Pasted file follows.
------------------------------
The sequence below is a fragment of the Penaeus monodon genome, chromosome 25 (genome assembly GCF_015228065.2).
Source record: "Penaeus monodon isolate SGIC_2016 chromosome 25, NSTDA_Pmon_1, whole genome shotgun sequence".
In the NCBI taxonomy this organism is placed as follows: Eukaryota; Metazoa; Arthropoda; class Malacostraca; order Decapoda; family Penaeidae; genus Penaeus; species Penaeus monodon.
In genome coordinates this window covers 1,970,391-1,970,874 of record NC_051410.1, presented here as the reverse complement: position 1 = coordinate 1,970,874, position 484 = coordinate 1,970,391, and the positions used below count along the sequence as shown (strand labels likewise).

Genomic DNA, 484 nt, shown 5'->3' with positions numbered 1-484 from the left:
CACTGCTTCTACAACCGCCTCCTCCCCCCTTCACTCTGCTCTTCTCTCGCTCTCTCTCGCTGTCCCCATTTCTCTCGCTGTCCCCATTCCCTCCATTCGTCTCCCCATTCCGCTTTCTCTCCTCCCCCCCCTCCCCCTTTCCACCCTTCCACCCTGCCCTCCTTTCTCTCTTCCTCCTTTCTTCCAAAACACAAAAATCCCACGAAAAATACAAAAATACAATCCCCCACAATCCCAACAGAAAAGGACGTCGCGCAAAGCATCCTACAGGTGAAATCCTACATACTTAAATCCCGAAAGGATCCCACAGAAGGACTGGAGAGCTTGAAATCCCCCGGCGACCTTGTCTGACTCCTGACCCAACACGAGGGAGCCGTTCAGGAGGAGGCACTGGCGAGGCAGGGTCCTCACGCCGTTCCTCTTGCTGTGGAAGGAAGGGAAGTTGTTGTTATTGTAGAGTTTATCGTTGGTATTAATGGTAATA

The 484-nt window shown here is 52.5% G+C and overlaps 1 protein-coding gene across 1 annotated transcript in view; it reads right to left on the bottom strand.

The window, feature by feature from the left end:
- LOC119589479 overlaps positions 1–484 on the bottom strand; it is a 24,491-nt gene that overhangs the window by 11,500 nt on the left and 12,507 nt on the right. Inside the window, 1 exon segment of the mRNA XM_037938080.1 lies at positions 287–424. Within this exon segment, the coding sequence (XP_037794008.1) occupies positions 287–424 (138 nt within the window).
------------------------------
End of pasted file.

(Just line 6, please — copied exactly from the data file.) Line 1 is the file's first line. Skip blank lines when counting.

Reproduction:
CACTGCTTCTACAACCGCCTCCTCCCCCCTTCACTCTGCTCTTCTCTCGCTCTCTCTCGCTGTCCCCATTTCTCTCGCTGTCCCCATTCCCTCCATTCGTCTCCCCATTCCGCTTTCTCTCCTCCCCCCCCTCCCCCTTTCCACCCTTCCACCCTGCCCTCCTTTCTCTCTTCCTCCTTTCTTCCAAAACACAAAAATCCCACGAAAAATACAAAAATACAATCCCCCACAATCCCAACAGAAAAGGACGTCGCGCAAAGCATCCTACAGGTGAAATCCTACATACTTAAATCCCGAAAGGATCCCACAGAAGGACTGGAGAGCTTGAAATCCCCCGGCGACCTTGTCTGACTCCTGACCCAACACGAGGGAGCCGTTCAGGAGGAGGCACTGGCGAGGCAGGGTCCTCACGCCGTTCCTCTTGCTGTGGAAGGAAGGGAAGTTGTTGTTATTGTAGAGTTTATCGTTGGTATTAATGGTAATA